A team of scientists led by Bert Nickel at the Ludwig Maximilian University of Munich (LMU) has, for the first time, succeeded in functionally characterizing the active layer in organic thin-film solar cells using laser light for localized excitation of the material.
Experimental setup used to map defect densities in organic thin films. A pulsed laser beam is used to raster-scan the material of interest, which is assembled in a field-effect geometry, allowing changes in current flow to be detected. The yellow zones indicate sites at which the defect density is particularly high. (Credit: Christian Westermeier)
“We have developed a method in which the material is raster-scanned with a laser, while the focused beam is modulated in different ways, by means of a rotating attenuator for instance. This enables us to map directly the spatial distribution of defects in organic thin films, a feat which has not previously been achieved,” explains Christian Westermeier, who is first author of the new study.
Solar cells can convert sunlight into electrical power by exploiting light’s capacity to excite molecules, producing free electrons and positively charged “holes”. How long it takes for these charge carriers to be extracted by the electrodes is in turn dependent on the detailed structure of the cell’s active layer. Defects in the regular arrangement of the atoms act as temporary traps for charge carriers, and thus reduce the size of the usable current that can be produced. The new mapping method allows researchers to detect the changes in current flow associated with localized excitation of defects by laser light. In the utilized experimental geometry a metallic back contact serves as the gating electrode. By applying a voltage to this gate, the traps present in the semiconducting material can be filled or emptied in a controllable manner via the so-called field effect. By modulating the frequency of the laser light the temporal dynamics of trap states can be determined.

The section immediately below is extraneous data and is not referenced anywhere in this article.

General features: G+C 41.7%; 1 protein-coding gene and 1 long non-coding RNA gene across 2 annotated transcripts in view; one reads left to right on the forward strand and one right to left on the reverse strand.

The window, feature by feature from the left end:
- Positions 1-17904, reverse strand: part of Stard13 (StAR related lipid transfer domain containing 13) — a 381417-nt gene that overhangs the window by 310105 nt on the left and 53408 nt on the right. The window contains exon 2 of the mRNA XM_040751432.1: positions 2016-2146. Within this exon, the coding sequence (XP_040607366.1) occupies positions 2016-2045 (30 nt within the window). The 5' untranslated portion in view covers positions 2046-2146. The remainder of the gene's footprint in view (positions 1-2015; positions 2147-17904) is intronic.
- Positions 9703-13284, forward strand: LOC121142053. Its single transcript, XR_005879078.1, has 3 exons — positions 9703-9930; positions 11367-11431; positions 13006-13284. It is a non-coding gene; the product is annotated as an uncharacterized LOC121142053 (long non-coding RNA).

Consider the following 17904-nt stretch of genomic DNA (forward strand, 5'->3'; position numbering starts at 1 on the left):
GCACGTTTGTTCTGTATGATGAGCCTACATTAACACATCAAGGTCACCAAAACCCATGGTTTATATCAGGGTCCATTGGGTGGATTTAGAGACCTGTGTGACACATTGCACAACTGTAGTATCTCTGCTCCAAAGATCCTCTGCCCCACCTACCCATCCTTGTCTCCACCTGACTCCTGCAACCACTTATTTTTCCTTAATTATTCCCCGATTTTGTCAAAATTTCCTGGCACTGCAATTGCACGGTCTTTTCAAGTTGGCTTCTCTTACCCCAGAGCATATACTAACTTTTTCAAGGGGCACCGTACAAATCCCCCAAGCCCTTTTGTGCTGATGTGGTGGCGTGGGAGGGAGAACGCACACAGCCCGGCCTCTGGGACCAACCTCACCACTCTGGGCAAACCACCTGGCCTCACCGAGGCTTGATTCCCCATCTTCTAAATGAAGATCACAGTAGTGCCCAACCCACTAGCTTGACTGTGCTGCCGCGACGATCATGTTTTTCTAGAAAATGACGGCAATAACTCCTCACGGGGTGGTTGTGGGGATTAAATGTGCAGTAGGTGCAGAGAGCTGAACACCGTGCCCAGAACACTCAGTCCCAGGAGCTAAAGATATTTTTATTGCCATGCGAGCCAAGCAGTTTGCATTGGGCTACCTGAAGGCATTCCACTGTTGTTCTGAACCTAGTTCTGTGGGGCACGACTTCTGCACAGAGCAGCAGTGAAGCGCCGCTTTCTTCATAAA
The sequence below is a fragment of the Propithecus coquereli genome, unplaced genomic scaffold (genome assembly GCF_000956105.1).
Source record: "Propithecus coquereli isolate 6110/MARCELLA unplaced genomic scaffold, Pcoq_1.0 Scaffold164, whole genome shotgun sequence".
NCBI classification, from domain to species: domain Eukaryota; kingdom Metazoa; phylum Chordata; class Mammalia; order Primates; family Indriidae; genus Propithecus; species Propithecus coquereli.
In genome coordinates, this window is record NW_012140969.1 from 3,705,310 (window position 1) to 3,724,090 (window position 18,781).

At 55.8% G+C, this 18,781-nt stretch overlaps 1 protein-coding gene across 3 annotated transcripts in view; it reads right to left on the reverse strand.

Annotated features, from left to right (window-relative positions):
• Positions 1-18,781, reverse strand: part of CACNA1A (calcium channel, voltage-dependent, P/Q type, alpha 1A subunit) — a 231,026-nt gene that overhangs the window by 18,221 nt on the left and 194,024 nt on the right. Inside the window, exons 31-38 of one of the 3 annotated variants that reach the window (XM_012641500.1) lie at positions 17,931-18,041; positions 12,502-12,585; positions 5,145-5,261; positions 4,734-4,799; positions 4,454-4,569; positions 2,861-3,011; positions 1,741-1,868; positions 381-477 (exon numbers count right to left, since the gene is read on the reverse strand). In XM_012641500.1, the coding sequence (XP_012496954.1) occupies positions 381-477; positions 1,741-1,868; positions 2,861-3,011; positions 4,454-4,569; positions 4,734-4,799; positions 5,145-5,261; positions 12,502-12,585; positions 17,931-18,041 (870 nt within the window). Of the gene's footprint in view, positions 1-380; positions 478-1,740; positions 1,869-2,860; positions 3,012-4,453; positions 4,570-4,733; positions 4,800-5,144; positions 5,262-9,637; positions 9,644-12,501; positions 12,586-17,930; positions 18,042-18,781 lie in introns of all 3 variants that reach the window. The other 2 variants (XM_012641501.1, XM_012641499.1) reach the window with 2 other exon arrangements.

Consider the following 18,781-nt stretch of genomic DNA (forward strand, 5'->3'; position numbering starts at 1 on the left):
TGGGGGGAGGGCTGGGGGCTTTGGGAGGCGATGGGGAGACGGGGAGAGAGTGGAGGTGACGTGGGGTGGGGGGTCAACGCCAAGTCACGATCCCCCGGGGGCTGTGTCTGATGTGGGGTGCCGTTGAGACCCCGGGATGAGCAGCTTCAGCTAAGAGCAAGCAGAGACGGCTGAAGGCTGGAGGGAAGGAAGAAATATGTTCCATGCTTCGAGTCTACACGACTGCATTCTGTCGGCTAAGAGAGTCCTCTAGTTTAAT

The study revealed that in pentacene, an organic semiconductor, the defects tend to be concentrated at certain positions. “It would be interesting to know what is special about the surface layer at these hot spots. What produces defects at these sites? They could be due to chemical contaminants or to irregularities in the alignment of the molecules,” says Bert Nickel, who is also a member of the Nanosystems Initiative Munich (NIM), a Cluster of Excellence.
Nickel and his colleagues chose the pentacene for their experiments because it is the most conductive material presently available for the manufacture of organic semiconductors. In the present study, they looked at a thin pentacene layer in which the majority of charge carriers are positively charged holes. In subsequent work, they plan to investigate complete solar cells, which consist of a hole-conducting film in direct contact with an electron-conducting layer.
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